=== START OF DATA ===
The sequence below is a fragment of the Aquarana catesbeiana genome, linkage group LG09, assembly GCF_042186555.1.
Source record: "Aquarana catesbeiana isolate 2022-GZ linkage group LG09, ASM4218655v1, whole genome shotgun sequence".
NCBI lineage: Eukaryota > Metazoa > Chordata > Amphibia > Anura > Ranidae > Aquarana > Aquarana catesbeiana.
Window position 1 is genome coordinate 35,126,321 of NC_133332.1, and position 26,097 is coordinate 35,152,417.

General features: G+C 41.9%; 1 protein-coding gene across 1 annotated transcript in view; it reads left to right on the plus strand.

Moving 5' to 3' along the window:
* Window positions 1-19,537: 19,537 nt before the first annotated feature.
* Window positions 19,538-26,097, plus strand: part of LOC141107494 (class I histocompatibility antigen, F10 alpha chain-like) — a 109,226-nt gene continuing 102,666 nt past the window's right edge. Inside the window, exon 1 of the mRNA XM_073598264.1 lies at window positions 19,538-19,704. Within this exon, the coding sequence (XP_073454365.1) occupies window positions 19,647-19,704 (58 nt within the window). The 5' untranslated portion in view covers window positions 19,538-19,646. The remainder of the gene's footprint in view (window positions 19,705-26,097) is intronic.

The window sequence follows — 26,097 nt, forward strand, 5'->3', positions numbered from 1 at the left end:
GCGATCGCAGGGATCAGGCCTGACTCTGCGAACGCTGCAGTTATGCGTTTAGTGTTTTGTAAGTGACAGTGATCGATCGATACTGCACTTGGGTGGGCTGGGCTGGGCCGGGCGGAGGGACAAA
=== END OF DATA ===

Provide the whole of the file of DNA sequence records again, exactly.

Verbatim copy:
The sequence below is a fragment of the Aquarana catesbeiana genome, linkage group LG09, assembly GCF_042186555.1.
Source record: "Aquarana catesbeiana isolate 2022-GZ linkage group LG09, ASM4218655v1, whole genome shotgun sequence".
NCBI lineage: Eukaryota > Metazoa > Chordata > Amphibia > Anura > Ranidae > Aquarana > Aquarana catesbeiana.
Window position 1 is genome coordinate 35,126,321 of NC_133332.1, and position 26,097 is coordinate 35,152,417.

General features: G+C 41.9%; 1 protein-coding gene across 1 annotated transcript in view; it reads left to right on the plus strand.

Moving 5' to 3' along the window:
* Window positions 1-19,537: 19,537 nt before the first annotated feature.
* Window positions 19,538-26,097, plus strand: part of LOC141107494 (class I histocompatibility antigen, F10 alpha chain-like) — a 109,226-nt gene continuing 102,666 nt past the window's right edge. Inside the window, exon 1 of the mRNA XM_073598264.1 lies at window positions 19,538-19,704. Within this exon, the coding sequence (XP_073454365.1) occupies window positions 19,647-19,704 (58 nt within the window). The 5' untranslated portion in view covers window positions 19,538-19,646. The remainder of the gene's footprint in view (window positions 19,705-26,097) is intronic.

The window sequence follows — 26,097 nt, forward strand, 5'->3', positions numbered from 1 at the left end:
GCGATCGCAGGGATCAGGCCTGACTCTGCGAACGCTGCAGTTATGCGTTTAGTGTTTTGTAAGTGACAGTGATCGATCGATACTGCACTTGGGTGGGCTGGGCTGGGCCGGGCGGAGGGACAAA